Hair loss will progress if you wash your hair every day and brush it often.  This is another misconception.  During shampooing, only those hairs that have already finished the life cycle will fall out.  These dead hairs would have fallen out soon anyway.  The same is true for the brushing.

Several tips to disguise the consequences of postpartum alopecia

Sad but true – you can do nothing to stop postpartum alopecia.  However, there are some tips that can help you mask it:

  1. Use mousses and hair conditioners. The first will help you create the illusion of fullness, the latter will make your hair look shiny and will ease the brushing process which will reduce the amount of hair left in the brush.
  2. Have a new haircut.  Visit your stylist to get professional advice.  Maybe it is time to change your hairstyle to help hide problem areas.  If you have long hair, you may need to shorten it or have it layered to frame your face.
  3. Change your hair color.  If you feel that you are losing too much hair and your hairline is receding, highlighting the front  and this will help camouflage it.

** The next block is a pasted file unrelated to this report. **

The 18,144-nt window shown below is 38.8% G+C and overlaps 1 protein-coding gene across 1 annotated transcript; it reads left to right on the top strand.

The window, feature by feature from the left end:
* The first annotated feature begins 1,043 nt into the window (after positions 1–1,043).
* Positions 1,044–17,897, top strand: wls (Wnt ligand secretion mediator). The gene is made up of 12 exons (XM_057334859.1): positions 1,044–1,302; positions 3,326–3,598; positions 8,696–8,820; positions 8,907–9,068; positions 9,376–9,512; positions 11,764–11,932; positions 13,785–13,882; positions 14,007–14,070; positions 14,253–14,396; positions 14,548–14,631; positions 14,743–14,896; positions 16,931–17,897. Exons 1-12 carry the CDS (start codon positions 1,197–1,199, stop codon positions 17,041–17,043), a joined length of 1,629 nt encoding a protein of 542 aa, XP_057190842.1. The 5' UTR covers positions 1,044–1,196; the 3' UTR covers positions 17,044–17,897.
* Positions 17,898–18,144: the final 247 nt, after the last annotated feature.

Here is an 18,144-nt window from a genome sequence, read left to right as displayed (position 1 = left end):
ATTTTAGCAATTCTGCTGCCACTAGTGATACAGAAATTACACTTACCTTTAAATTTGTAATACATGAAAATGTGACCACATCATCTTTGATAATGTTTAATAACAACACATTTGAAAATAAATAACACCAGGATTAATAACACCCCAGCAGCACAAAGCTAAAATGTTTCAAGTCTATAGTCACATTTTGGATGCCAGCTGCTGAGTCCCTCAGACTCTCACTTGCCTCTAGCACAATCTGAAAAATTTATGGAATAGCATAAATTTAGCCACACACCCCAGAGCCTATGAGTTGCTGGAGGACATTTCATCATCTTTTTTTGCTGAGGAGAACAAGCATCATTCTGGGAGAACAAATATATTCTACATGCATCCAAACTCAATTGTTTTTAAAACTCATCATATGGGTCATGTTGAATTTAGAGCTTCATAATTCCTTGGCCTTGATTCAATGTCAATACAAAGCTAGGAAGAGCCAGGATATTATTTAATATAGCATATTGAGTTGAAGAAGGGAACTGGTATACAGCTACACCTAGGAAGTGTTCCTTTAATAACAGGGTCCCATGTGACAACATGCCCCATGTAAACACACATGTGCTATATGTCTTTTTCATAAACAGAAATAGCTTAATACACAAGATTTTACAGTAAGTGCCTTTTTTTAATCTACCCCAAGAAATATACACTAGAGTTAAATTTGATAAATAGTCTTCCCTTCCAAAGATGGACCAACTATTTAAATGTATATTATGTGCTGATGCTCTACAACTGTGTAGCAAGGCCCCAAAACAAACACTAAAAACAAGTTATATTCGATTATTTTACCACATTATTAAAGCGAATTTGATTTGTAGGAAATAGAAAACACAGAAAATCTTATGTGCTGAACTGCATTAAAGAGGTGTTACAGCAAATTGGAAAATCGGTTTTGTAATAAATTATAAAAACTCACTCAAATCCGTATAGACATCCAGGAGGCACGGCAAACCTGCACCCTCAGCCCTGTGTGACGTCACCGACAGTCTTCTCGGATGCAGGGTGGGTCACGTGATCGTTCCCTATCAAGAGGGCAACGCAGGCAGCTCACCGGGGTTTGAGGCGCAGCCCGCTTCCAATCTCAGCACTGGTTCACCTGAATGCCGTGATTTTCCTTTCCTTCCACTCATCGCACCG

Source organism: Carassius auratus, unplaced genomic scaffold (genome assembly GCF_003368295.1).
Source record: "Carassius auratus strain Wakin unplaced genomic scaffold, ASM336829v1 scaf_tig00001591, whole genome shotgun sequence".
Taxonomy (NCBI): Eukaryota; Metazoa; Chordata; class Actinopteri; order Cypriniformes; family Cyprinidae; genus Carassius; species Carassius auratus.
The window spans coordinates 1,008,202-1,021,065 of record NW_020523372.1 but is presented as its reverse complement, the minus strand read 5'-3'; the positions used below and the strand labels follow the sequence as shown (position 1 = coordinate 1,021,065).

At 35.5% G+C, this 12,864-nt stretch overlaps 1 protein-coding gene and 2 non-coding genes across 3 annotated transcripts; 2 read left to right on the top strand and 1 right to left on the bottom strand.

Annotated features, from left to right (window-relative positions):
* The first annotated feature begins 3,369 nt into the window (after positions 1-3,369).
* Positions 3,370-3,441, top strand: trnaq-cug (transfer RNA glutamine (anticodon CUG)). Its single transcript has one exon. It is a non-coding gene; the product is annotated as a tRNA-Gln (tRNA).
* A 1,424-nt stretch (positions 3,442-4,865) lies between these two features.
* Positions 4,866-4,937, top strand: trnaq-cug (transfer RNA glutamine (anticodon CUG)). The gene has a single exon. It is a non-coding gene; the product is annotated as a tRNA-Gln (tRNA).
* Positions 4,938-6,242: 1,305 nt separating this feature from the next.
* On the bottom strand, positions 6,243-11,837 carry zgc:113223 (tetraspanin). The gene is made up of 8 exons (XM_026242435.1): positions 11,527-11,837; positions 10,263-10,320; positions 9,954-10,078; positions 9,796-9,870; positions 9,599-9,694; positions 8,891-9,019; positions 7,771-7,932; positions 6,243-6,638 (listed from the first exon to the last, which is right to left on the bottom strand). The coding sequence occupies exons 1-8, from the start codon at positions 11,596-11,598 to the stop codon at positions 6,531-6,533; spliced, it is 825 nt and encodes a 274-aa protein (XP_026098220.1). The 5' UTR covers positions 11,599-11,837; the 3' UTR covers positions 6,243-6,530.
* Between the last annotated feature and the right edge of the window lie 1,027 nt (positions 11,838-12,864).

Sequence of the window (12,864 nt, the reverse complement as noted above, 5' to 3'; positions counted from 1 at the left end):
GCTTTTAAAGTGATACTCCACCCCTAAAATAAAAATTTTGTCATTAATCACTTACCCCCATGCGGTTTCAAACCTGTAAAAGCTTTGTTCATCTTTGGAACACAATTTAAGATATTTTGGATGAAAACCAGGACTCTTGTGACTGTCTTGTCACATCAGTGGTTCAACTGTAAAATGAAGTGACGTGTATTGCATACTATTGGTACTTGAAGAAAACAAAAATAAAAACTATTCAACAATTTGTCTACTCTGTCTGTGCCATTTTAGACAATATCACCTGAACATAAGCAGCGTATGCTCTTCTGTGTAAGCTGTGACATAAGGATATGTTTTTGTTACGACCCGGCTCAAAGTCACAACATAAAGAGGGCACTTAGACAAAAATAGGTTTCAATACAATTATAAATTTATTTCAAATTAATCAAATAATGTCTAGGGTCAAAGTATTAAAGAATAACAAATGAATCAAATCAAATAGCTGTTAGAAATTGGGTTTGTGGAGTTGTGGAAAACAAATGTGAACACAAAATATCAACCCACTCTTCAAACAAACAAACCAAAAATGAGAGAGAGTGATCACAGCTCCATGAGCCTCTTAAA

4. Add texture to your hair.  Straight sleek hairstyles make the thinning of the hair more noticeable.  If you have straight hair, you can use hair rollers or curling irons to give your hair some volume. If you normally blow out your wavy or curly hair, then maybe it is time to leave the natural curl.
  5. Use hair ornaments. Bandanas, scarves and headbands are a great way to mask hair loss.  They are particularly popular among new mothers who don’t have enough time to devote to their hair.
  6. Change your hair part.  If you usually part your hair right in the middle, then a side hair part will help mask hair which is thinning at the temples.

 

References:

  1. Yelva L Lynfield MD : Effect of Pregnancy on the Human Hair Cycle. The Journal of Investigative Dermatology (1960) 35, 323–327

http://www.nature.com/jid/journal/v35/n6/full/jid1960127a.html

  1. Nissimov J, Elchalal U.: Scalp hair diameter increases during pregnancy. Clin Exp Dermatol. 2003 Sep;28(5):525-30.

http://www.ncbi.nlm.nih.gov/pubmed/12950345

  1. Pregnancy and Hair Loss – http://americanpregnancy.org/pregnancyhealth/hairloss.html